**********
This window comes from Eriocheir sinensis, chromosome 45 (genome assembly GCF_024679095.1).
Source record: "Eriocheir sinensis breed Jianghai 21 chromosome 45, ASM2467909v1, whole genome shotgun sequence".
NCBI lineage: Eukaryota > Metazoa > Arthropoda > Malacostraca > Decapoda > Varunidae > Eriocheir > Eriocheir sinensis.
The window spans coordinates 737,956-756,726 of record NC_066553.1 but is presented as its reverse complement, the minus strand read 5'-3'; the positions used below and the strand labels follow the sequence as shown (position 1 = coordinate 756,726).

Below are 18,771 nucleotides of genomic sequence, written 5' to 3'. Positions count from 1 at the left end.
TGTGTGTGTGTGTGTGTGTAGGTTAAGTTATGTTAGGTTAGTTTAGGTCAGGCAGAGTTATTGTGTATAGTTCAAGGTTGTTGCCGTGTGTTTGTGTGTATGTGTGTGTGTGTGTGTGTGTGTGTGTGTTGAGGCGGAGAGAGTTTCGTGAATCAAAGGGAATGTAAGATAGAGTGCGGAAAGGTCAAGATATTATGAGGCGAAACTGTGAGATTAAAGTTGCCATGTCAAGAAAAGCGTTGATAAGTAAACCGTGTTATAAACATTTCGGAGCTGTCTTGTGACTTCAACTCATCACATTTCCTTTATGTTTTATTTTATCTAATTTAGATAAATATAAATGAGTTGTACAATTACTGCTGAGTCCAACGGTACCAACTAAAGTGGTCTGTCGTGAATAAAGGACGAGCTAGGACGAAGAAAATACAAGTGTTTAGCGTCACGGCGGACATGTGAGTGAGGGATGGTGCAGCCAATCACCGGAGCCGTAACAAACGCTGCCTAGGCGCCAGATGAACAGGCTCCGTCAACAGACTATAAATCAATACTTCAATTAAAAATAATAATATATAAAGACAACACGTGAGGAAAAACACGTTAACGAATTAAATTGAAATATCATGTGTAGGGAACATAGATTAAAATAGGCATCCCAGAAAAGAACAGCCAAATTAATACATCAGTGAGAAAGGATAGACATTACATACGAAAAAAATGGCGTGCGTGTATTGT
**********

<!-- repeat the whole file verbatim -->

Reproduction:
This window comes from Eriocheir sinensis, chromosome 45 (genome assembly GCF_024679095.1).
Source record: "Eriocheir sinensis breed Jianghai 21 chromosome 45, ASM2467909v1, whole genome shotgun sequence".
NCBI lineage: Eukaryota > Metazoa > Arthropoda > Malacostraca > Decapoda > Varunidae > Eriocheir > Eriocheir sinensis.
The window spans coordinates 737,956-756,726 of record NC_066553.1 but is presented as its reverse complement, the minus strand read 5'-3'; the positions used below and the strand labels follow the sequence as shown (position 1 = coordinate 756,726).

Below are 18,771 nucleotides of genomic sequence, written 5' to 3'. Positions count from 1 at the left end.
TGTGTGTGTGTGTGTGTGTAGGTTAAGTTATGTTAGGTTAGTTTAGGTCAGGCAGAGTTATTGTGTATAGTTCAAGGTTGTTGCCGTGTGTTTGTGTGTATGTGTGTGTGTGTGTGTGTGTGTGTGTGTTGAGGCGGAGAGAGTTTCGTGAATCAAAGGGAATGTAAGATAGAGTGCGGAAAGGTCAAGATATTATGAGGCGAAACTGTGAGATTAAAGTTGCCATGTCAAGAAAAGCGTTGATAAGTAAACCGTGTTATAAACATTTCGGAGCTGTCTTGTGACTTCAACTCATCACATTTCCTTTATGTTTTATTTTATCTAATTTAGATAAATATAAATGAGTTGTACAATTACTGCTGAGTCCAACGGTACCAACTAAAGTGGTCTGTCGTGAATAAAGGACGAGCTAGGACGAAGAAAATACAAGTGTTTAGCGTCACGGCGGACATGTGAGTGAGGGATGGTGCAGCCAATCACCGGAGCCGTAACAAACGCTGCCTAGGCGCCAGATGAACAGGCTCCGTCAACAGACTATAAATCAATACTTCAATTAAAAATAATAATATATAAAGACAACACGTGAGGAAAAACACGTTAACGAATTAAATTGAAATATCATGTGTAGGGAACATAGATTAAAATAGGCATCCCAGAAAAGAACAGCCAAATTAATACATCAGTGAGAAAGGATAGACATTACATACGAAAAAAATGGCGTGCGTGTATTGT